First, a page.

A temporary time-out.
Time out of time.
Or the illusion of it.
It’s almost worth the drive.
Back in June, when I last wrote a post for Wild Trumpet Vine, I anticipated a summer full of major changes. Those expectations were fulfilled.
A bare-bones summary of key events in the life of my family since then:
Our daughter graduated from high school. We shopped for college gear. We enjoyed our annual Cape Cod vacation. The sale of my childhood home in Atlanta was completed. We moved our daughter into her first-year residence hall at the University of Virginia. (She had made her college decision, at long last, at the end of April.) I flew to Atlanta to deal with the final culling and packing of forty-nine years worth of accumulation, and to prepare the house for the new owners. A dear friend drove my mother to Virginia to spare her from witnessing those last frenetic stages of the move. At the end of that week, I walked through bare, empty rooms, turned the keys over to a new family, and flew back to Virginia.
Three days later, the huge Atlas moving van arrived at my mother’s new house, conveniently located next door to ours. Unpacking has been a slow process, hampered and overshadowed by the cloud of my mother’s ongoing back pain and the rounds of doctor visits it requires. She’d been in worsening pain in the weeks leading up to her departure from Atlanta. Now we know the cause, but treatment is challenging. Mama, who has been for most of her life a whirling dervish of industrious creativity, is now largely confined to sofa-sitting.
If this account sounds dry and devoid of emotion, it’s because I’ve had little time for reflection. I’ve been packing my thoughts away, much as I packed up the Atlanta house. Like the boxes still stored in my mother’s basement and garage, I’ll get to them one day before long and sort them out. Until then, I’ll ease back into Wild Trumpet Vine. I’m not yet up to the task of writing about the big things, so I’ll focus on little ones. I foresee quietly scintillating commentaries on the colors of the season, the many charms of my silent, sleeping dog, that sort of thing. Whether they’re read by others or not, I will write for my own mental health. I hope a few of you will stick with me as WTV awakens from dormancy.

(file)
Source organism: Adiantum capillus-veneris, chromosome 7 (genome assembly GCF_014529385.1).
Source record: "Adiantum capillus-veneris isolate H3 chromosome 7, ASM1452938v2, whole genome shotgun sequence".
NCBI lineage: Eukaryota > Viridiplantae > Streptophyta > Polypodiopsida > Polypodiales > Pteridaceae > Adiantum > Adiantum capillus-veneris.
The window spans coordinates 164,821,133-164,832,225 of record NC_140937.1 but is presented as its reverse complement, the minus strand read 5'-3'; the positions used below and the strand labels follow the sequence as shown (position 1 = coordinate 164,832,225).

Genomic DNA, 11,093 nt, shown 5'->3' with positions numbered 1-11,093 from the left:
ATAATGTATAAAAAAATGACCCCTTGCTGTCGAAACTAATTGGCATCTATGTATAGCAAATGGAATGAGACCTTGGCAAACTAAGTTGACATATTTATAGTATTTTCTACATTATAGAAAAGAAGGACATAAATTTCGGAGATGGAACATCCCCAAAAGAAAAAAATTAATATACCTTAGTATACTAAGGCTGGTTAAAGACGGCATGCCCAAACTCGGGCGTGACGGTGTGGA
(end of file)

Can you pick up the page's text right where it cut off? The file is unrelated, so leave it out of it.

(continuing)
This year, my daughter’s last day of school took me somewhat by surprise. She’s been finished with all work and even finals for a while now. On days of exams from which she was exempt, she didn’t need to show up on school grounds. Or did she? Would her absence be excused? Did I need to call the school or send a note, and what should I say? Would she be penalized if I told the truth? Would that even matter? We’ve debated these questions for four years, and the answers remain up in the air. My daughter has grown from young teen to young adult in this span, but some things we never managed to learn. Only this much was certain: if she showed up to class, there would be no assignments to complete. She had finished them all, and successfully, more than satisfactorily. But there would be parties and goodbye opportunities not to be missed.
Tradition is important to my daughter. On Monday she wore her “Lazt Day of School” earrings. She made these in sixth grade, and she has worn them every last day since. She used the alphabet beads she got for Christmas when she was three. No more s’s remained in the set; hence the z in “last.” Monday was apparently the official last day of classes for seniors. But many special activities continued this week: Convocation, Senior Picnic, Senior Breakfast, graduation rehearsal, the Senior trip to Kings’ Dominion. Today there is yet another graduation rehearsal.
The actual graduation ceremony is tomorrow. In the wake of so many to-dos surrounding the close of senior year, the reality of my daughter’s graduation has escaped me. I started to write “endless to-dos” above. But they’re not endless. In fact, they are ending. Really and truly. They end today. The thought lands with a thud. I haven’t had a chance to consider the true finality of it all. The finality that this “commencement” entails.
I’ve been a bit cavalier about these end times. Our daughter is rarely at home; she merely stops by briefly. When she leaves for college, it won’t be that different, will it? For now, I’m going to keep telling myself that’s the case.
I have the summer to come to terms with her departure. To face the new beginning that follows this ending.
If Mother’s Day is here, then Father’s Day can’t be far behind. On both days, Daddy’s absence will be keenly felt, more so than usual. If you lost a parent in the last few years, you know the feeling.
I give thanks that I was born to my warm, loving, smart and funny mother, who is still very much with us. Before long, she will be closer still, when she relocates from Atlanta to Virginia. And I’m thankful that we had Daddy with us for so many years. I’m immensely grateful for the happy, comfortable life my parents worked so hard to build together, primarily for my benefit.
And on this first Mother’s Day without Daddy, I say a prayer for my mother, and for all the mothers, young and old, who are facing yet another day without their partner.
Chapel Hill, North Carolina, 1965
On the steps of my parents’ married housing apartment at UNC
For so long, it was the three of us. Now we’re two, but our hearts are fuller because we carry Daddy with us always.